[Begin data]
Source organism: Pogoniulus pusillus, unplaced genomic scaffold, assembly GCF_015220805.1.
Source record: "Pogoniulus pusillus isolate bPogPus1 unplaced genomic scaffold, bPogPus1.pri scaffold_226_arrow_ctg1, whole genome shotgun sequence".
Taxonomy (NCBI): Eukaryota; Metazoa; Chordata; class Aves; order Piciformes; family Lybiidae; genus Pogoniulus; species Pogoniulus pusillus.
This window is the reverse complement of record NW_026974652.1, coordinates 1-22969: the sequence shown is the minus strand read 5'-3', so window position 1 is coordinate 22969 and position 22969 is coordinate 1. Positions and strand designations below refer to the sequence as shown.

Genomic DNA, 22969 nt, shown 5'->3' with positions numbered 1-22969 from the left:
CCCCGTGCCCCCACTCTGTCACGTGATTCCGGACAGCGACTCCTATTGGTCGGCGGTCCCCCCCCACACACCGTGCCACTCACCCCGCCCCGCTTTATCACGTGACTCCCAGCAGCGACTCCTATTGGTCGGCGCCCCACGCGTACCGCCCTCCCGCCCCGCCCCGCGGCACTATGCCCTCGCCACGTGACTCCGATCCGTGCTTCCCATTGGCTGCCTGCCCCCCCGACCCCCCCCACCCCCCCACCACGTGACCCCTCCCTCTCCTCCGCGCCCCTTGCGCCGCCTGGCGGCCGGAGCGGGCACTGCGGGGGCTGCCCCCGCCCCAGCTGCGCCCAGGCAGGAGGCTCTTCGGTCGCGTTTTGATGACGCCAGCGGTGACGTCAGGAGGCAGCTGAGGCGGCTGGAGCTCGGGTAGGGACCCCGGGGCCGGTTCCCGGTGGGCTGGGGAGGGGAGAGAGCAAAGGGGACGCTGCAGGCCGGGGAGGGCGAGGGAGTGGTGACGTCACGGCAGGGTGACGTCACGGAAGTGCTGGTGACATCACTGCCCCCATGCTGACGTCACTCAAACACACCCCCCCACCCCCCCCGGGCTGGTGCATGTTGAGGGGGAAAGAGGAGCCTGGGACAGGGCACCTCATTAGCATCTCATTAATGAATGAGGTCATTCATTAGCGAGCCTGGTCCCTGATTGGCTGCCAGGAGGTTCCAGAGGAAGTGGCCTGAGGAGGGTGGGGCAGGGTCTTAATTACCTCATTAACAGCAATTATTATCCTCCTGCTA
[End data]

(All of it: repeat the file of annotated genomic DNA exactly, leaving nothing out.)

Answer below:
Source organism: Pogoniulus pusillus, unplaced genomic scaffold, assembly GCF_015220805.1.
Source record: "Pogoniulus pusillus isolate bPogPus1 unplaced genomic scaffold, bPogPus1.pri scaffold_226_arrow_ctg1, whole genome shotgun sequence".
Taxonomy (NCBI): Eukaryota; Metazoa; Chordata; class Aves; order Piciformes; family Lybiidae; genus Pogoniulus; species Pogoniulus pusillus.
This window is the reverse complement of record NW_026974652.1, coordinates 1-22969: the sequence shown is the minus strand read 5'-3', so window position 1 is coordinate 22969 and position 22969 is coordinate 1. Positions and strand designations below refer to the sequence as shown.

Genomic DNA, 22969 nt, shown 5'->3' with positions numbered 1-22969 from the left:
CCCCGTGCCCCCACTCTGTCACGTGATTCCGGACAGCGACTCCTATTGGTCGGCGGTCCCCCCCCACACACCGTGCCACTCACCCCGCCCCGCTTTATCACGTGACTCCCAGCAGCGACTCCTATTGGTCGGCGCCCCACGCGTACCGCCCTCCCGCCCCGCCCCGCGGCACTATGCCCTCGCCACGTGACTCCGATCCGTGCTTCCCATTGGCTGCCTGCCCCCCCGACCCCCCCCACCCCCCCACCACGTGACCCCTCCCTCTCCTCCGCGCCCCTTGCGCCGCCTGGCGGCCGGAGCGGGCACTGCGGGGGCTGCCCCCGCCCCAGCTGCGCCCAGGCAGGAGGCTCTTCGGTCGCGTTTTGATGACGCCAGCGGTGACGTCAGGAGGCAGCTGAGGCGGCTGGAGCTCGGGTAGGGACCCCGGGGCCGGTTCCCGGTGGGCTGGGGAGGGGAGAGAGCAAAGGGGACGCTGCAGGCCGGGGAGGGCGAGGGAGTGGTGACGTCACGGCAGGGTGACGTCACGGAAGTGCTGGTGACATCACTGCCCCCATGCTGACGTCACTCAAACACACCCCCCCACCCCCCCCGGGCTGGTGCATGTTGAGGGGGAAAGAGGAGCCTGGGACAGGGCACCTCATTAGCATCTCATTAATGAATGAGGTCATTCATTAGCGAGCCTGGTCCCTGATTGGCTGCCAGGAGGTTCCAGAGGAAGTGGCCTGAGGAGGGTGGGGCAGGGTCTTAATTACCTCATTAACAGCAATTATTATCCTCCTGCTA